District dips into reserves

The San Diego Community College District has been forced to borrow money from its reserves in order to survive the beginning of this 2010-11 school year.

Despite the lack of money to fund educational services, the district managed to add close to 1,500 class sections.

In a forum on Sept. 8 held at City College, District Chancellor Constance Carroll said the district has been forced to borrow from their savings since state legislature has yet to allocate budgets to community colleges and all local sectors.

“There is no bad news,” Carroll said. “We have the reserves and that will sustain us while we’re not getting paid. We are operating on our own devices.”

Terry Davis, vice chancellor of business services, told forum attendees that the state is $34 million behind in payment. In order to stay afloat, he said the district has been meeting payroll and other operational costs by borrowing $18 million in the cash flow reserves and using $17 million in the beginning balance.

The district has three other budget reserves. As of Aug. 18, the insurance reserve had about $11 million, the retiree health benefits reserve had $11.5 million and the capitol projects reserve had $5 million.

Carroll credits the stability and large reserves to the districts financial team.

“We have strong financial management that has kept us safe,” she said. “Terry eats, lives and breathes the budget.”

Davis explained that the cash flow reserve increased by 6.8 percent and the beginning balance reserve is up $3.2 million from last school year because of the district-wide hiring freeze.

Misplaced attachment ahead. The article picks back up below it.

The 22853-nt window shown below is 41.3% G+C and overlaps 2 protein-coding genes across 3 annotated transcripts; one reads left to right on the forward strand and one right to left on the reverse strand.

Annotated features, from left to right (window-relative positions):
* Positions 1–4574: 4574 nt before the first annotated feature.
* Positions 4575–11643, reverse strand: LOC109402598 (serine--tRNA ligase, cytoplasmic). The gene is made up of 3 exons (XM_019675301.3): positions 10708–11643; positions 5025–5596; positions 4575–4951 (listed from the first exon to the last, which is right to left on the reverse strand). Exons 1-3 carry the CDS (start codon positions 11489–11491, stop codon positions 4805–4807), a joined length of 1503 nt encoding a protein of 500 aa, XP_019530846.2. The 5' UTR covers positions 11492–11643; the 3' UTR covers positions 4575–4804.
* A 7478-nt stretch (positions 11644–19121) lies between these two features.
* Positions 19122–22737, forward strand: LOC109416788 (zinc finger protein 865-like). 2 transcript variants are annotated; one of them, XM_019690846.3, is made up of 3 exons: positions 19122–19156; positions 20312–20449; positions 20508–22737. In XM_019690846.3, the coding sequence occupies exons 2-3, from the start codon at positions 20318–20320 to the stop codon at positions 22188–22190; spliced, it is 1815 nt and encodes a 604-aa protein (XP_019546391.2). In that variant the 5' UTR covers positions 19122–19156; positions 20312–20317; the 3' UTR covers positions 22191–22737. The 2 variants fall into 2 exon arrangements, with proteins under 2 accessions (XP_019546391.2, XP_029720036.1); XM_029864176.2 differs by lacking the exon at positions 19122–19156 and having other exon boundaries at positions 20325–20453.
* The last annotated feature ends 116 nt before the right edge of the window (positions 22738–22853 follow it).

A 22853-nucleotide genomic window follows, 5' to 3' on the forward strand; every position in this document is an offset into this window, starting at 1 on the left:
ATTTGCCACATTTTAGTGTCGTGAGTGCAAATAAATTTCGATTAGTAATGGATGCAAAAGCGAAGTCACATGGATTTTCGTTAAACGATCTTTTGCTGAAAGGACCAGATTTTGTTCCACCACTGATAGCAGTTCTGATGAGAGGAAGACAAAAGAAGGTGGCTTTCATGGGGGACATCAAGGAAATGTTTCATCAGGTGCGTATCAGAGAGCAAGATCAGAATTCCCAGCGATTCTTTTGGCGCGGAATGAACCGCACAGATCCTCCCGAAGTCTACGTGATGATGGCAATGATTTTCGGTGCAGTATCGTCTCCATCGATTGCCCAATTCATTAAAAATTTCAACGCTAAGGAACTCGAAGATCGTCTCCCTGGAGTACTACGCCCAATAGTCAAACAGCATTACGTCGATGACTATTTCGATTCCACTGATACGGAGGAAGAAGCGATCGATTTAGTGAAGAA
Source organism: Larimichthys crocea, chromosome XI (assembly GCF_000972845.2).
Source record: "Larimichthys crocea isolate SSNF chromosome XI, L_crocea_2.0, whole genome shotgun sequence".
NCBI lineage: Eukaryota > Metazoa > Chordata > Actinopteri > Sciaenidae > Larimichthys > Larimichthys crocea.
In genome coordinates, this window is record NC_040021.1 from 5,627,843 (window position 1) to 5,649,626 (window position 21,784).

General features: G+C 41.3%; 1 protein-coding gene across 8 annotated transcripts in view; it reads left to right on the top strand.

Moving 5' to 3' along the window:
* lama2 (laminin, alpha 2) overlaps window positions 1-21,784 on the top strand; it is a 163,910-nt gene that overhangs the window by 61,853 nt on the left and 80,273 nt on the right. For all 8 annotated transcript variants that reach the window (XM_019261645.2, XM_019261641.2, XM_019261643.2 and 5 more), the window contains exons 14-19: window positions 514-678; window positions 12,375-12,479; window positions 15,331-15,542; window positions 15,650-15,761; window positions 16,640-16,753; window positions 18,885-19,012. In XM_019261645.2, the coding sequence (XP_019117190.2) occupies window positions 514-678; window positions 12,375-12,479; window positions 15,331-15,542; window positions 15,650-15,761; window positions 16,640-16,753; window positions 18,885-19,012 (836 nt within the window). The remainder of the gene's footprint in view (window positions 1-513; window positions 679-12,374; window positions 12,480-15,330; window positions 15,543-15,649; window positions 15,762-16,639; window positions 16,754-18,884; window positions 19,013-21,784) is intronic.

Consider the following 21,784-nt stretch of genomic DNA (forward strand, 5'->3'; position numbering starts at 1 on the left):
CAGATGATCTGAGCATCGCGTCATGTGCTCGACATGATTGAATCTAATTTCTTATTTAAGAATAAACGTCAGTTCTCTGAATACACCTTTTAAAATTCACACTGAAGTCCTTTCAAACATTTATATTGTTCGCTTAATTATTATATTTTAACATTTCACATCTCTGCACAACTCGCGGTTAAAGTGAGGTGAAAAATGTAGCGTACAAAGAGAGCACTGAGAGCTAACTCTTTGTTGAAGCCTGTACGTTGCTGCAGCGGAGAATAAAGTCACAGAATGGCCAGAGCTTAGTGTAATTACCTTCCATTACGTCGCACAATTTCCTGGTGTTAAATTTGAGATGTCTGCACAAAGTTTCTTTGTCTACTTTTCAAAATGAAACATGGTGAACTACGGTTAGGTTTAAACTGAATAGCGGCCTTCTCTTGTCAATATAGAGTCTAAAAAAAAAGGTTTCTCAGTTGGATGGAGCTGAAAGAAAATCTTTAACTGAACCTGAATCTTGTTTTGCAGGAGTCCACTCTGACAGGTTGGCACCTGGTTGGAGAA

“By recognizing the affects of budget cuts early and putting up a hiring freeze we were able to save and add to our reserves,” Davis said.

Carroll added that the district has advanced about $10 million to students qualifying for Cal Grants, since the state has not allocated money for students.

Aside from not receiving the budget for this school year, the district will not be receiving the amount needed to sustain the high volume of students enrolling for classes. The state compensates schools about $5,000 per Full Time Equivalent Student (FTES) but the district is capped at 41,000 when there are about 43,000 FTES.

An FTES could be one student taking 15 units or five students taking three. Last school year, 2009-10, the district had about 45,000 FTES but was capped at 43,000.

Although the district added class units to meet California state law requiring 50 percent of the budget being used for instructional purposes, Carroll said more classes were added to meet high demand.

“This is about all of us,” she said. “It becomes my job to support the dreams of others.”

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District dips into reserves